Friday, May 4, 2007
Former Deputy Attorney General James Comey, who left the Department of Justice in 2005 to become general counsel at Lockheed Martin, testified before the House Judiciary Subcommittee on Commercial and Administrative Law as part of the continuing investigation of the firing of eight U.S. Attorneys. Comey stated that he spoke briefly with Kyle Sampson in 2005 about U.S. Attorney's with weak management, but noted that only one of the fired prosecutors -- San Francisco's Kevin Ryan -- was among those he mentioned. Comey testified he was unaware that there was a process being developed to remove U.S. Attorneys, although he left the Department well before the terminations. Comey did state his high regard for former U.S. Attorneys David Iglesias, Carol Lam, John McKay, Paul Charlton, Daniel Bogden, and Bud Cummins; he did not mention Margaret Chiarra. An article from The Hill (here) discusses Comey's testimony.
Meanwhile, on another front, McKay, from the Western District of Washington, and Charlton, from Arizona, provided written submissions (here and here) to the Committee responding to additional questions identifying conversations with Michael Elston, the chief of staff to current Deputy Attorney General Paul McNulty, that they found troubling. McKay wrote about a January 17, 2007, call initiated by Elston:
I greatly resented what I felt Mr. Elston was trying to do: buy my silence by promising that the Attorney General would not demean me in his Senate testimony. I clearly and slowly told Mr. Elston that his description of what the Attorney General would be saying would have NOTHING to do with what I said or didn’t say publicly. I told him that my silence thus far was because I believed it was my duty to resign quietly because I served at the pleasure of the President, and that I did not want to reflect poorly on him or the Department of Justice. I told him that nothing he could say in Washington D.C. could demean me in Seattle, and made clear that I did not appreciate his offer. My handwritten and dated notes of this call reflect that I believed Mr. Elston’s tone was sinister and that he was prepared to threaten me further if he concluded I did not intend to continue to remain silent about my dismissal.
After December 7, 2006, but prior to the Attorney General's testimony before the Senate Judiciary Committee [in January 2007], I received a call from Mike Elston, Chief of Staff to the DAG. In that conversation I believe that Elston was offering me a quid pro quo agreement: my silence in exchange for the Attorney General's.
Cummins, from the Eastern District of Arkansas, testified at an earlier Subcommittee hearing that he spoke with Elston four times, and in their final conversation "[h]e essentially said that if the controversy continued, then some of the USA’s would have to be 'thrown under the bus.'" (see here) Things just keep getting more interesting. (ph)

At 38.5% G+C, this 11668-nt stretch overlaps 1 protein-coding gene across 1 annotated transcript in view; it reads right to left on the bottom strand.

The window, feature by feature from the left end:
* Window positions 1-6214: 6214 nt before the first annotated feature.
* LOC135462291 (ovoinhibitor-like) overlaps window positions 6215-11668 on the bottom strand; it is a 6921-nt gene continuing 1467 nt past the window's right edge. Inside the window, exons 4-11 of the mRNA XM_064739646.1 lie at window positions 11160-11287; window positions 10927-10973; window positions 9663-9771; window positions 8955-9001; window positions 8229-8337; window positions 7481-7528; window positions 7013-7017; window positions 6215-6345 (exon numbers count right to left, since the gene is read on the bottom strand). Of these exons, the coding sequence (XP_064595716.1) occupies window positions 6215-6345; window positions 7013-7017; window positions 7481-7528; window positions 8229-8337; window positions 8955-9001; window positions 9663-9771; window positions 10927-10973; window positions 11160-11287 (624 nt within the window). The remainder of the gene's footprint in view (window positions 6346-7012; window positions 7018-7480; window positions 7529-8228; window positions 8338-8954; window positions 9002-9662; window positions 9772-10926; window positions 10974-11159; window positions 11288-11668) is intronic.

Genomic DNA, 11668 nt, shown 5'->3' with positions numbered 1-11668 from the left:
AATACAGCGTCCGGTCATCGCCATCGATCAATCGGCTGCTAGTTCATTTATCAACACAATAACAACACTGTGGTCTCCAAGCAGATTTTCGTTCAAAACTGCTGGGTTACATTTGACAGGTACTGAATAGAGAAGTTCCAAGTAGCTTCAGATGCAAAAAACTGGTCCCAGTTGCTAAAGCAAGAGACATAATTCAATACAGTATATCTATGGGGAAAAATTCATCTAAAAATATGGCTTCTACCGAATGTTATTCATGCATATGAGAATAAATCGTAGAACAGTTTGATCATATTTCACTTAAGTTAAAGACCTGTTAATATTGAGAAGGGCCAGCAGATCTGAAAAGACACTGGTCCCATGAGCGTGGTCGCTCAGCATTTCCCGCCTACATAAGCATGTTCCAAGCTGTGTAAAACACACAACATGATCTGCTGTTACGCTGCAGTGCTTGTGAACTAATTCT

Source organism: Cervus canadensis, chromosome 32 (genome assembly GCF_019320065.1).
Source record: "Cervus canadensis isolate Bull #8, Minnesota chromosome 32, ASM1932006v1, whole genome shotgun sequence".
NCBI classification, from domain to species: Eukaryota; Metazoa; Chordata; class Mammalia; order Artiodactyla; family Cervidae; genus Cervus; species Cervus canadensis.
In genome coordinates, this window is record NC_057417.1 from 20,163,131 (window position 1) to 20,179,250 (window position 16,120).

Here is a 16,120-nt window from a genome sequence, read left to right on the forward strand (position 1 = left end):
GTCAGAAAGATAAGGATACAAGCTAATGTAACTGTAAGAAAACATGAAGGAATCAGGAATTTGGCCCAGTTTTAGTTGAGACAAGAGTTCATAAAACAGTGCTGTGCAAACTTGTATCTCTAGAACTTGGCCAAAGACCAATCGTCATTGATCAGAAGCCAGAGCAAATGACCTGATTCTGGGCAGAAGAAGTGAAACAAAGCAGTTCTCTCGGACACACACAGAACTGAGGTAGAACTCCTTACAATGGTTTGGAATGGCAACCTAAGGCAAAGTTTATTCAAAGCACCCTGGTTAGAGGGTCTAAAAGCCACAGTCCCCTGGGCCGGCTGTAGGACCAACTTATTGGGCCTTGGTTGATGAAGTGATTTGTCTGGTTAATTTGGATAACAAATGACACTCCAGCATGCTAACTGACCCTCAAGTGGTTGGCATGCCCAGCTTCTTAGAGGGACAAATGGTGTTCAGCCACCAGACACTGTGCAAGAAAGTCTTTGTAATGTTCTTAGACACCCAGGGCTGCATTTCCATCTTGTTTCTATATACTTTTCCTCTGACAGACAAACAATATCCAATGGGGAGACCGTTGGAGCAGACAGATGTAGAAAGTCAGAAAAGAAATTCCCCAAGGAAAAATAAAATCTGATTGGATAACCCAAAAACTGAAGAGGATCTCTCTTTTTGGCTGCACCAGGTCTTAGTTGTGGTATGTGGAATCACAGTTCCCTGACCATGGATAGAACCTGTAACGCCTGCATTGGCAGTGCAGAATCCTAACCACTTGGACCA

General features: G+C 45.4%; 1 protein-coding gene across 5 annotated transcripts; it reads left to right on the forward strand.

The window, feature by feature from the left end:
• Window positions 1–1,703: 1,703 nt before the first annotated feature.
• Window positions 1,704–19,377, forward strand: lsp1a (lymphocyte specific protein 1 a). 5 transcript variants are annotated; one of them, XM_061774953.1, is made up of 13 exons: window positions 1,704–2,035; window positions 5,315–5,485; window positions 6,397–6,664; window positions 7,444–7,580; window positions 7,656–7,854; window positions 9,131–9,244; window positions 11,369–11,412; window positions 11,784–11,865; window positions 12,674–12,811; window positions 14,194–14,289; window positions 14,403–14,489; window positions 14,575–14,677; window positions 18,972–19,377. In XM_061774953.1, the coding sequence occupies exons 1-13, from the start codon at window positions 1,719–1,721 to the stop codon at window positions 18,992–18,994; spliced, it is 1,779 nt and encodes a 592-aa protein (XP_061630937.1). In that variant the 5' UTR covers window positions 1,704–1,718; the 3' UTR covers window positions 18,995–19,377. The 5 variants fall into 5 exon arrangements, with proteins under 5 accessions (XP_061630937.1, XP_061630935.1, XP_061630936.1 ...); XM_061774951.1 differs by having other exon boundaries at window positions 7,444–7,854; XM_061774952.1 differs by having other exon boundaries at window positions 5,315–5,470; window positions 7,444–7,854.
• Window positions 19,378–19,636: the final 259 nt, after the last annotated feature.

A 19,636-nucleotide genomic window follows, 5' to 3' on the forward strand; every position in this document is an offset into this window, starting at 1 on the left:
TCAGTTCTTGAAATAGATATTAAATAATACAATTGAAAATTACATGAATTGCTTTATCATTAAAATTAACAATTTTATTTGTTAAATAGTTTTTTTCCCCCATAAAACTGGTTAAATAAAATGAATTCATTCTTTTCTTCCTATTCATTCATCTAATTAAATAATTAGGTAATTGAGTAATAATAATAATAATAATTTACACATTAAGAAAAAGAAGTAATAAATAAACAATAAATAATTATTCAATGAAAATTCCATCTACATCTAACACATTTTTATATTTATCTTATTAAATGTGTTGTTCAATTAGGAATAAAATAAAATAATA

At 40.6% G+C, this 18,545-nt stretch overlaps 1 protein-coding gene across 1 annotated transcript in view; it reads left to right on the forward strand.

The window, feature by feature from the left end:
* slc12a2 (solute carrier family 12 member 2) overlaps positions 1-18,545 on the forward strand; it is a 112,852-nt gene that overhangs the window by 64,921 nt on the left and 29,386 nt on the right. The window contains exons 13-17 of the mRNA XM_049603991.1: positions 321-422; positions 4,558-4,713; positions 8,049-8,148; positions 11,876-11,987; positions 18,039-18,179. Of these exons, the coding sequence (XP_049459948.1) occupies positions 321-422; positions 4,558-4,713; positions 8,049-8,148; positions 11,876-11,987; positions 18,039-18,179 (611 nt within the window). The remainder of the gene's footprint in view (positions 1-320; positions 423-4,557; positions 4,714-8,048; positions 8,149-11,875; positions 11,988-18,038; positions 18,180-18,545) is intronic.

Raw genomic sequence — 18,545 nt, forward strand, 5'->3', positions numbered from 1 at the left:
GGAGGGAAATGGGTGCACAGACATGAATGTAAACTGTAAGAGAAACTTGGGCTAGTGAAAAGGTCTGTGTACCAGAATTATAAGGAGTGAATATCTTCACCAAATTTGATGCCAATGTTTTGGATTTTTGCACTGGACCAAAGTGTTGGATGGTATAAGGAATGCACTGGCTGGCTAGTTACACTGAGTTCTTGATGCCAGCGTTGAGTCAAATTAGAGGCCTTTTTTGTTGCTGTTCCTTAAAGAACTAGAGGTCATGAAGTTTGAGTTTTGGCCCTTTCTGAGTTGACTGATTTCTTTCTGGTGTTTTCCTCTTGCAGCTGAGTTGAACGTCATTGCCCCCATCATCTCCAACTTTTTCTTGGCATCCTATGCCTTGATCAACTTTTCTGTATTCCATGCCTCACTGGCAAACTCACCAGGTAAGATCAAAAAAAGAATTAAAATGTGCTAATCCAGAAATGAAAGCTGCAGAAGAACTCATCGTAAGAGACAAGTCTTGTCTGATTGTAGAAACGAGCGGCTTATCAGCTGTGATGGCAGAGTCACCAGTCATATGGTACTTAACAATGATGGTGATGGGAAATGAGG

Federal prosecutors and the SEC filed criminal and civil insider trading charges against Hafiz Naseem, who worked in the Global Energy Group at Credit Suisse. Naseem is accused of tipping an unnamed Pakistani banker about the impending buy-out of TXU by private equity funds in early March 2007. In addition, he is accused of tipping the banker about a number of other deals in which Credit Suisse acted as an investment adviser. An SEC press release (here) states:
According to the SEC's complaint, after receiving the insider information from Naseem, the Pakistani banker purchased 6,700 TXU call option contracts with March 2007 expiration dates through UBS AG London, and made profits of approximately $5 million following public announcement of the buyout.
The SEC's complaint further alleges that Naseem also divulged pending, but unannounced, business combinations and deals involving eight other issuers: Hydril Company, Trammell Crow Co., John Harland Co., Energy Partners Ltd., Veritas DGC Inc., Jacuzzi Brands, Caremark Rx, Inc., and Northwestern Corporation. The complaint notes that Credit Suisse served as an investment banker or financial advisor in all of these deals, and Naseem's phone calls from his work phone to the Pakistani banker's home and cell phones were made immediately before announcements of the proposed deals. The complaint alleges that the Pakistani banker also purchased securities in those companies in advance of public merger announcements, obtaining additional profits of more than $2.4 million.